|Course||Breakfast, side dish, main course|
|Place of origin||India|
|Region or state||Gujarat|
|Serving temperature||room temp|
|Main ingredients||Besan (chickpea flour) and rice flour|
Dhokla is a vegetarian food item that is found mainly in the Indian state of Gujarat and parts of adjacent states. It is made with a fermented batter derived from rice and split chickpeas. Dhokla can be eaten for breakfast, as a main course, as a side dish, or as a snack. Dhokla is very similar to Khaman, however Dhokla is made of batter derived from rice gram and is white in color, whereas Khaman is typically made from Chickpeas gram and looks yellow in color. Khaman has become widly popular outside Gujarat but is misunderstood or incorrectly known as Dhokla.
Rice and split chickpeas (chana dal), in a particular ratio (to achieve the desired texture and taste) are soaked overnight. The mixture is ground, and the paste is fermented for four to five hours or overnight. This is spiced by adding chili pepper, Coriander, ginger and baking soda.
The fermented batter is then steamed for about 15 minutes on a flat dish and cut into pieces. These chopped pieces are seasoned in hot oil with mustard seeds. Asafoetida and chopped green chillies can also be fried and, sometimes, an equal amount of water. The pieces are then removed from dish. Sometimes it is also fried in hot oil with cumin seeds.
Another method is to steam the fermented batter for 15 minutes on plates placed inside a container that does not allow steam to escape. To avoid steam water falling on the batter during preparation, a cloth may be placed inside the container. The plates are not directly placed on the base, or the batter will burn, so a small stand is used. When the batter is steamed properly, the plates are taken out of the container and then served with raw oil poured over the dhokla, or used as dip. Other ingredients like curd, tomato sauce, garlic paste, or coriander paste may be used in serving, however none of these are traditionally eaten with dhokla.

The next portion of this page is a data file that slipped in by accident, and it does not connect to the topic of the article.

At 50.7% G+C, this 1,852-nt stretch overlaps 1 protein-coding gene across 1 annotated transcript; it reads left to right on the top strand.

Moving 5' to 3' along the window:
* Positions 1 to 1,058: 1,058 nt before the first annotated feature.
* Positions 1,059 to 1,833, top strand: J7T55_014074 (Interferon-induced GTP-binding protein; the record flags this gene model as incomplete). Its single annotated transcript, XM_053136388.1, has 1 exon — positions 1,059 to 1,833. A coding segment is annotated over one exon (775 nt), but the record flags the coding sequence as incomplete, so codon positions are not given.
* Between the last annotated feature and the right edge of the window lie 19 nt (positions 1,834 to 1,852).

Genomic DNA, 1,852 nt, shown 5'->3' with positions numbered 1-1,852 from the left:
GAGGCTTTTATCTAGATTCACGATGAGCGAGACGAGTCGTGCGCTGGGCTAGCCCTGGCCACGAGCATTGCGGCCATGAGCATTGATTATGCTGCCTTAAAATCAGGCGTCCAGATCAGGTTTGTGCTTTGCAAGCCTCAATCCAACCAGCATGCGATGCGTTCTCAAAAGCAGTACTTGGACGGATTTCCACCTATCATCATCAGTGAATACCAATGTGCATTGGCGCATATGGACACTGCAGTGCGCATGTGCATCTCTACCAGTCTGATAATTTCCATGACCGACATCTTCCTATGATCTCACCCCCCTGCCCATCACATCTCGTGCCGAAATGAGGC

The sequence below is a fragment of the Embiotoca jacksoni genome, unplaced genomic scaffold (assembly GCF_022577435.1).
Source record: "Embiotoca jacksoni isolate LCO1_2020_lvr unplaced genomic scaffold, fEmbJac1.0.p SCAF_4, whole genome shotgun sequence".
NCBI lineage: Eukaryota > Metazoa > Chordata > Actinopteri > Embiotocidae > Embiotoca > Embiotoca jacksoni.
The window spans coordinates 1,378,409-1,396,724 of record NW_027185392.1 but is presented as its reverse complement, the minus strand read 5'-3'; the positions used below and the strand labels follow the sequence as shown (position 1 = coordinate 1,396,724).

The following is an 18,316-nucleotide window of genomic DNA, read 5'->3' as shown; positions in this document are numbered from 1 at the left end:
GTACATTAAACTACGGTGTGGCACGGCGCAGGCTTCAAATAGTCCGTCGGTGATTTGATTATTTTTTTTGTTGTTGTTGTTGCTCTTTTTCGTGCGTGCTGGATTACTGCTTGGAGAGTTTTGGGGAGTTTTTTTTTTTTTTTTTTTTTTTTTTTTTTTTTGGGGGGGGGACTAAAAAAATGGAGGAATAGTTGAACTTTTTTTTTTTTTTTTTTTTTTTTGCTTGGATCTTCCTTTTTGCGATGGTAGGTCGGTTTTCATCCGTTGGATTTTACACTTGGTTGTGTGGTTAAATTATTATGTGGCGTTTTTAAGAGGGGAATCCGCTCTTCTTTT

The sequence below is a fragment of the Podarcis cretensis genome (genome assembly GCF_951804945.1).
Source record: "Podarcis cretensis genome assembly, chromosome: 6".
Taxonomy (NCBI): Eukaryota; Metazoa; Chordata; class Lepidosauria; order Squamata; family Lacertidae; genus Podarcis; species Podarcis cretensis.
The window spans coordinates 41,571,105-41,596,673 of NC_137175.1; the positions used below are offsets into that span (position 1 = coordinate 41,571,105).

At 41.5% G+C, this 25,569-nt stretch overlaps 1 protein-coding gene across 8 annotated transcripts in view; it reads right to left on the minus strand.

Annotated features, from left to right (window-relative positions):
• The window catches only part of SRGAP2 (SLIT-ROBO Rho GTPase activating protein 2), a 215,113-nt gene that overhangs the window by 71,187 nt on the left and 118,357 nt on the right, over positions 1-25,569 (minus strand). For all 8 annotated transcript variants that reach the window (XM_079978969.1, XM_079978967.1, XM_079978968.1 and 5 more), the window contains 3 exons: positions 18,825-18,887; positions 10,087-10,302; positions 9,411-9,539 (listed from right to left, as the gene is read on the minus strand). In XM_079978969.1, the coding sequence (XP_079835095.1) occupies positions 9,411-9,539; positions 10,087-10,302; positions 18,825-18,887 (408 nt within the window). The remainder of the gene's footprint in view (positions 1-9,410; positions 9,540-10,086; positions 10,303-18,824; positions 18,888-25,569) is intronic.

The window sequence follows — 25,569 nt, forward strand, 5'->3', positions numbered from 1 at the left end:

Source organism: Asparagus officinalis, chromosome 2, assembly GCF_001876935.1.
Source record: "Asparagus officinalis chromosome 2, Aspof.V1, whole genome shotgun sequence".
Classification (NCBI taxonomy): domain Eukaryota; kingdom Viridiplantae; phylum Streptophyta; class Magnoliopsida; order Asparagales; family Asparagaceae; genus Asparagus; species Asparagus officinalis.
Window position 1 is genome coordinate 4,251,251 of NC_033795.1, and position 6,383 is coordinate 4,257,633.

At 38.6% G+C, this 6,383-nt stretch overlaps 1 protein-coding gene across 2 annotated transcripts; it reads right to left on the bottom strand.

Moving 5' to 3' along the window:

Types of Dhokla
There are different kinds of dhokla prepared with different ingredients and ratios of chickpeas. Some of the popular kinds of dhoklas are:
- Khatta dhokla
- Rasia dhokla
- Khandhavi dhokla
- Cheese dhokla
- Toor dal dhokla
- Sandwich dhokla
- Rava dhokla
- Mixed dal dhokla
- Green peas dhokla
- Meetha dhokla
- Besan dhokla
- Khaman dhokla
Khaman is a similar gram flour-based food. Whereas dhokla is made with rice and chickpeas, khaman is made from chickpeas only. It is generally lighter in color and softer than dhokla. To make dhokla, a small proportion of baking soda is added while to make khaman more baking soda is added to make it more fluffy, spongy and porous.
Idada is another variety of dhokla, which is made by using different lentils like black grams, also known as urad dal, instead of chickpeas. Dhokla is very commonly used as a breakfast or as a snack in western parts of India including Madhya Pradesh, though nowadays it's available in every Indian state. It is an easy to cook and easy to digest snack.
|Wikibooks Cookbook has a recipe/module on|
- Reddy, N. R. (6 February 2018). Legume Based Fermented Foods. CRC Press. ISBN 9781351090902 – via Google Books.
- Redhead, J. F. (1989). Utilization of tropical foods. Food & Agriculture Org. p. 26. ISBN 978-92-5-102774-5.
- K. T. Achaya (1994). Indian food: a historical companion. Oxford University Press. p. 134.